simultaneously in decline (Granada et al., 2013).
With the growing significance of the PoN
framework, ensuring its proper application becomes
more important. Its prescriptive theory for designing
cognitively effective visual notations consists of
nine principles that are claimed to provide a
scientific basis for the analysis and evaluation of
visual notations. However, criticism has been
expressed aimed towards the formulation of these
principles and the difficulty of using the PoN in a
replicable and systematic way (cf. Störrle and Fish,
2013; Gulden and Reijers, 2015; van der Linden,
2015; van der Linden and Hadar, 2015). In this
paper, we will discuss our efforts invested so far on
Linden, D. and Hadar, I.
Evaluating the Evaluators - An Analysis of Cognitive Effectiveness Improvement Efforts for Visual Notations.
In Proceedings of the 11th International Conference on Evaluation of Novel Software Approaches to Software Engineering (ENASE 2016), pages 222-227
ISBN: 978-989-758-189-2
2016 by SCITEPRESS Science and Technology Publications, Lda. All rights reserved
investigating the use of the PoN. This investigation
is based on a systematic literature review aimed at
examining the thoroughness and scope of the
applications of PoN, in order to identify systematic
shortcomings in these applications, should they
exist, and if so, how these shortcoming may be
mitigated or resolved.
The goal of our study is to perform a systematic
literature review (SLR) of work applying the PoN
theory (Moody, 2009). We will follow the SLR
guidelines proposed for applications in the Software
Engineering (SE) field given by Kitchenham and
Charters (2007). Specifically, the goal of this SLR is
to investigate the applications of the PoN theory and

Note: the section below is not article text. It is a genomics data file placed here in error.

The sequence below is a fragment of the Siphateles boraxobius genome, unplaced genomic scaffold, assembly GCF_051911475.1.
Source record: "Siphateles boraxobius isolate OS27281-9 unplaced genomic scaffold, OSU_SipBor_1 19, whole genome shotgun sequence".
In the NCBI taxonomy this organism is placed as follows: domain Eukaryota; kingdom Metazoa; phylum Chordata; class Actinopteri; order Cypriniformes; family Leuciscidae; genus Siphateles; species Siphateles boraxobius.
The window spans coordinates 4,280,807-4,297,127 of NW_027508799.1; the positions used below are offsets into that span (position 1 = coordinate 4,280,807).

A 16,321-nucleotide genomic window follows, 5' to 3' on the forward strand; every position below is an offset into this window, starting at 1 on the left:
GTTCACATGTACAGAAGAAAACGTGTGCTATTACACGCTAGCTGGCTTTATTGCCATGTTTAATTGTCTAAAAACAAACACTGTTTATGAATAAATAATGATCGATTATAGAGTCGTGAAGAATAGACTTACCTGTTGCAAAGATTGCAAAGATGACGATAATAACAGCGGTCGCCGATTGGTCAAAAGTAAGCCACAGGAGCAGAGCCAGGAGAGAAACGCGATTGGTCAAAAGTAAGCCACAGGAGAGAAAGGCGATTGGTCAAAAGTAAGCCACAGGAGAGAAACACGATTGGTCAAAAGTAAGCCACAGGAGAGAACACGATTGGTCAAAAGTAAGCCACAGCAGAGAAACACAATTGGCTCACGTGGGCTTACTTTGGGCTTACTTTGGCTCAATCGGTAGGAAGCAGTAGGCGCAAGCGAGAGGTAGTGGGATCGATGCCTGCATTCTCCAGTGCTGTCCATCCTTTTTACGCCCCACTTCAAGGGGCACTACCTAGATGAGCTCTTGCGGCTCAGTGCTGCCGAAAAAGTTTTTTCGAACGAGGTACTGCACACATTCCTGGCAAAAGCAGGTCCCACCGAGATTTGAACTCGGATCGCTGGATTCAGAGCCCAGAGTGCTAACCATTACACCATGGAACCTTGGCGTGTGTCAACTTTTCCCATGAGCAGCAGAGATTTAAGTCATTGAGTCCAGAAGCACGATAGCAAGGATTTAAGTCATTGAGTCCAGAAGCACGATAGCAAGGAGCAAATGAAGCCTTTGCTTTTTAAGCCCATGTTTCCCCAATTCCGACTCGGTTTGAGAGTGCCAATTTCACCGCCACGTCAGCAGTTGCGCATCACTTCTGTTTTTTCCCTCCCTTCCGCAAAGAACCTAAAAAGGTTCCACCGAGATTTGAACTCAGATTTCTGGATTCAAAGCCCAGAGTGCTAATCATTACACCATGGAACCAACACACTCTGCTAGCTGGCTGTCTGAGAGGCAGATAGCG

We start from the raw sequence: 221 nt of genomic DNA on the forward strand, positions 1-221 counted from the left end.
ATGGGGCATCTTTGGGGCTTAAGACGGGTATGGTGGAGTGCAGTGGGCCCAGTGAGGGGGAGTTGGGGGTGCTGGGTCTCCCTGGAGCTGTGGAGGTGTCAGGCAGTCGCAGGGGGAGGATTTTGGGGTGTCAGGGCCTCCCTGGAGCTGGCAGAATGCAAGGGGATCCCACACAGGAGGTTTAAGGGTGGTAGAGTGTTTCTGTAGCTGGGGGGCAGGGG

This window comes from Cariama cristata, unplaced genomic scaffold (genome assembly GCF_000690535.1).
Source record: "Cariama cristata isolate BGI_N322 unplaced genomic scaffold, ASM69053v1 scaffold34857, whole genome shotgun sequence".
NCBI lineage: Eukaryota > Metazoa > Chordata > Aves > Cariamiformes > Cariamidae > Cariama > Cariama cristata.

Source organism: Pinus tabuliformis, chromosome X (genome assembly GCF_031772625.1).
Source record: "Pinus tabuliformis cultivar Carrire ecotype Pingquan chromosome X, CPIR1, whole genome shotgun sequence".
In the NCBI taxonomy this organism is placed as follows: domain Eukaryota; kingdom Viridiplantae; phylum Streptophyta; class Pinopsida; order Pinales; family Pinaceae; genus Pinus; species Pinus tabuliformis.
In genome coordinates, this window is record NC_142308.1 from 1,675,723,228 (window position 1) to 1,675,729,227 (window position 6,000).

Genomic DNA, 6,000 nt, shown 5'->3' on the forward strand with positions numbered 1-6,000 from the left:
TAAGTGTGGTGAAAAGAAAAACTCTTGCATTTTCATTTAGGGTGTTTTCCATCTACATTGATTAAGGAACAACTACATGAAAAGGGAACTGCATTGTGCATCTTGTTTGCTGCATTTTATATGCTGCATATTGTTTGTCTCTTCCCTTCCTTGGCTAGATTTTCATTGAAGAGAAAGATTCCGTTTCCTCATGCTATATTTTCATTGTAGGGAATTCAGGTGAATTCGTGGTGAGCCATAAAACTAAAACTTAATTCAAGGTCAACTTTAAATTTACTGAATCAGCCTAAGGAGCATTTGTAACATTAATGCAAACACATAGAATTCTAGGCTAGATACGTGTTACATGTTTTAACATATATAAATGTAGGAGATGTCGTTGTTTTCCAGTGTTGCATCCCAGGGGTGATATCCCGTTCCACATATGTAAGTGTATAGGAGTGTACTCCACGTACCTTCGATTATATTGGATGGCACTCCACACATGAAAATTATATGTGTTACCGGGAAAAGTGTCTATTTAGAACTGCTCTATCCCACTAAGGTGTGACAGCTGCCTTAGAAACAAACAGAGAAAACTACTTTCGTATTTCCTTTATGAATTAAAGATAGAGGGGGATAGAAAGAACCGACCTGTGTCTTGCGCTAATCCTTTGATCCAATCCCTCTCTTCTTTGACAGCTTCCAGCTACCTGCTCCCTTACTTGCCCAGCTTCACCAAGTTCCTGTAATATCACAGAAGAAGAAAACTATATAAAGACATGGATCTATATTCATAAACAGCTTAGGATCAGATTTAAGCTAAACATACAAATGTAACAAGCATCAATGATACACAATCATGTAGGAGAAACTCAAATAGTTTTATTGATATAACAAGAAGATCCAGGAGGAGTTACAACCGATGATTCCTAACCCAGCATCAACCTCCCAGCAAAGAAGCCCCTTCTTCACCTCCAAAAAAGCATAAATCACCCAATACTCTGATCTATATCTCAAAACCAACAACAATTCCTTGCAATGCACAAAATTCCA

analyze whether these applications have systematic
shortcomings. Since the rigorous application of
scientific theory to visual notation improvement in
conceptual modeling is fairly new, it is important to
endeavor that the work being done reaches its full
potential. We thus focus on (1) articles applying the
PoN theory to improve existing or new versions of
notations, in terms of cognitive effectiveness; and
(2) articles using the PoN theory as guiding
principles during the creation of new modeling
languages and notations. To the best of our
knowledge, no SLR on the topic of applications of
the PoN, nor similar frameworks in conceptual
modeling, has been performed thus far.
2.1 Research Questions
The general research questions we address in our
study are:
RQ1. What visual notations have been analyzed
with the PoN theory?
RQ2. What justification for the use of the PoN
theory is provided?
RQ3. To what degree do the analyses consider the
requirements of their notation’s users?
RQ4. How thorough are the performed analyses?
RQ5. Are there any (systematic) shortcomings in the
applications of the PoN theory?
In order to answer RQ1, 2 and 4, we introduce
below for each of the questions a number of sub-
questions to be addressed when analyzing each of
the primary studies included. The operational
investigation of RQ3 and 5 will also be further
elaborated on below.
With respect to RQ1, beyond identifying the
specific notations analyzed, we wish to be able to
differentiate between modeling tasks, which often